One of the most rewarding moments in being a financial advisor is when I witness a light bulb go on for a client. I recently experienced this when two of my clients realized just how important communication around money can be and purposefully set time outside of our planning meetings to talk about it. It was clear early on in our relationship that the members of this duo had very different attitudes toward spending and saving (not an uncommon occurrence in my line of work).
Our meetings together had provided a safe space for them to sit and talk about money openly and through this simple act of communication, they observed a small shift in their relationship. Suddenly, they noticed feeling less stress around the money topic. So, they decided to take this a step further and schedule time each week to talk specifically about household finances, and it’s made a difference.
Managing your own personal finances is challenging enough, but when you are navigating as two, there are going to be added obstacles and emotions.
I’m not a fan of generalities but I will use one here. Typically when I work with couples, there is one person who takes charge of the household finances. The reasoning for one to take the lead versus the other is varied, and this generalization is true across all types of couples; gay, straight, married, cohabitating.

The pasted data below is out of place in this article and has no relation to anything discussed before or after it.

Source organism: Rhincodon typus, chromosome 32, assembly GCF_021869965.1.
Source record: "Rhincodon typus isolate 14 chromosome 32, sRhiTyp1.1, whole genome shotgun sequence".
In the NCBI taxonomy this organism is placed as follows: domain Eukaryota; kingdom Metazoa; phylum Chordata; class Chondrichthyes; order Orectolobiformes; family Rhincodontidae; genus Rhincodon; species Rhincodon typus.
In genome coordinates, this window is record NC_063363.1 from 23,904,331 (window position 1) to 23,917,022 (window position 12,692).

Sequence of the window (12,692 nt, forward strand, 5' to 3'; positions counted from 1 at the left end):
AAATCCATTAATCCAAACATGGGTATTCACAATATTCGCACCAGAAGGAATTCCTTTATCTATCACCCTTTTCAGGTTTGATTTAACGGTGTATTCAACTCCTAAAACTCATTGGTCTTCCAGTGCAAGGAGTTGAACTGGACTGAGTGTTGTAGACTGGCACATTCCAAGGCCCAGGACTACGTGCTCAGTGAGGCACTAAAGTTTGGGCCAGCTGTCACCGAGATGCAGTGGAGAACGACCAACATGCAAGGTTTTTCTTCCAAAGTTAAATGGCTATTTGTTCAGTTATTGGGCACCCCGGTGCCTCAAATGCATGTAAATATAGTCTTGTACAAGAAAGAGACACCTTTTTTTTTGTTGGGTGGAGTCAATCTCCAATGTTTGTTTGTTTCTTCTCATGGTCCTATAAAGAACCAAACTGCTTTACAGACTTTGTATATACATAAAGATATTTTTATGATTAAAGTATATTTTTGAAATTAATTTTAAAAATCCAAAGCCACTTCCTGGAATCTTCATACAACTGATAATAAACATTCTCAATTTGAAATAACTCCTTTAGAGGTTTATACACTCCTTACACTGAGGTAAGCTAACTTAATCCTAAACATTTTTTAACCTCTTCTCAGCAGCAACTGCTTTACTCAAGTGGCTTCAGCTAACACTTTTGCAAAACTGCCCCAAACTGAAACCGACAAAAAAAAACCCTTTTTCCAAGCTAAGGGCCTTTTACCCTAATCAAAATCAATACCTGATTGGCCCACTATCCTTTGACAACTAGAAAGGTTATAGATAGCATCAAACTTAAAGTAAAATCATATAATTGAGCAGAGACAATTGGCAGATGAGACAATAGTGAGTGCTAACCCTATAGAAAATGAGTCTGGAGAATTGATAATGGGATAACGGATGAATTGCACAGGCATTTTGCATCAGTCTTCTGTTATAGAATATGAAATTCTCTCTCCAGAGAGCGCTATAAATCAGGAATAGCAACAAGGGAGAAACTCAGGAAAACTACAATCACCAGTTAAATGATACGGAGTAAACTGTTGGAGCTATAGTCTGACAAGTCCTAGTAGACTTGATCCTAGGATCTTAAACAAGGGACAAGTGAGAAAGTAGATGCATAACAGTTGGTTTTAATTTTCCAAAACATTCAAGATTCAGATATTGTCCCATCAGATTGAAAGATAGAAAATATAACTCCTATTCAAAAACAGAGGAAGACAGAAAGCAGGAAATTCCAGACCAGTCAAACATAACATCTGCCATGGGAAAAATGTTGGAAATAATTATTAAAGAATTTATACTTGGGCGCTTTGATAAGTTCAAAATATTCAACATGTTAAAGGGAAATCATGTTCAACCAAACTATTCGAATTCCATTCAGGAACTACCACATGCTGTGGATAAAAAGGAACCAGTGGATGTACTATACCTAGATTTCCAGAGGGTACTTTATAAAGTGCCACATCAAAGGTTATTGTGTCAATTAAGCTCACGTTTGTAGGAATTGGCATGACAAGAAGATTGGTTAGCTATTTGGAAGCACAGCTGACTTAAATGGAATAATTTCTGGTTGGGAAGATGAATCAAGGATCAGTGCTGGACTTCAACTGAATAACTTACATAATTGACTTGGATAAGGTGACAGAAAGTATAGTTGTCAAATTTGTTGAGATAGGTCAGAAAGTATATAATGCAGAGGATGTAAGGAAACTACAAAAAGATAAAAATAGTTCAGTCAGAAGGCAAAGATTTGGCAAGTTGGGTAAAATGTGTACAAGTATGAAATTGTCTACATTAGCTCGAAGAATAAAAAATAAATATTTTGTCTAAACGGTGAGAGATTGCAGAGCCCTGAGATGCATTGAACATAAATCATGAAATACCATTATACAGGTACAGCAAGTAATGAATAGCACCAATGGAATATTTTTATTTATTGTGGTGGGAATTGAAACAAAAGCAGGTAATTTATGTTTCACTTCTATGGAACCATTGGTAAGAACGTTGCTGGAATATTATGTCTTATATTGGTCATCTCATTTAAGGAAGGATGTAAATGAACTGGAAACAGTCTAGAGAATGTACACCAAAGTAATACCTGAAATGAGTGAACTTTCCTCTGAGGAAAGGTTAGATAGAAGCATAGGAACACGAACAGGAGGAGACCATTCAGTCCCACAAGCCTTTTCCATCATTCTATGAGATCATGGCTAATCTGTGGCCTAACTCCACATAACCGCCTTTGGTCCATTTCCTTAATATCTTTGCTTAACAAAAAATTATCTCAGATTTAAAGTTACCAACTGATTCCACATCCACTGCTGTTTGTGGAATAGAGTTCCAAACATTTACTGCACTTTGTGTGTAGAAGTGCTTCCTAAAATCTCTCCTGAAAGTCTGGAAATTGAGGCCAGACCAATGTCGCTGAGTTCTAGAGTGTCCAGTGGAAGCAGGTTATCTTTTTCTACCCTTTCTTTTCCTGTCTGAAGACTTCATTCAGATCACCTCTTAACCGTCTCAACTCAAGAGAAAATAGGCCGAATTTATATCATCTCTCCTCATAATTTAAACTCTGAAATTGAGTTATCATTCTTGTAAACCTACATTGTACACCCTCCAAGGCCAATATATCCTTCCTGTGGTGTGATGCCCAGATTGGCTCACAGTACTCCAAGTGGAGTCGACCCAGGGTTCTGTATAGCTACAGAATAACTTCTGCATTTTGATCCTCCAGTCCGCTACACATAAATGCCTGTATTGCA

So, “What’s the big deal?” you might think. Bills are getting paid and savings are happening, so why does it matter if one person is in control? After spending enough time with couples talking finances, I began to see a trend. Often what eventually comes to the surface is that one partner (or both) feels undo stress because of the divided financial responsibilities. The one in charge often feels a burden for making the right financial decisions. The one taking the back seat often feels stress for not knowing exactly what is going on or guilt for not doing their part.
If you are in a relationship where you share household expenses, even if you think the house is running smoothly, I encourage you to do as my clients have done. Schedule time to talk about money. Pick a specific topic even if it feels a little uncomfortable at first. Here are a few ideas to get you started:
- What’s working: Talk with each other about how the household is running, focus on the positive.
- What’s important: Until you ask the question, you might not realize or understand your partner’s priorities around money. Learn what each of you value most and find the middle ground.
- Goals – short-term and long-term: You would be surprised at what progress can be made when you intentionally talk about the future and how money plays a role.
- Organization: Review your bill-pay procedures together. Are you utilizing your bank accounts and are these accounts working as one or duplicating features and fees. If you’re the one in charge of bills, spend some time sharing with your partner what you’re doing.
Approach this scheduled time with your mate with openness and intention. You will soon find that talking about money with purpose can build trust in your relationship, help you feel accomplished together, and bring important family goals into focus.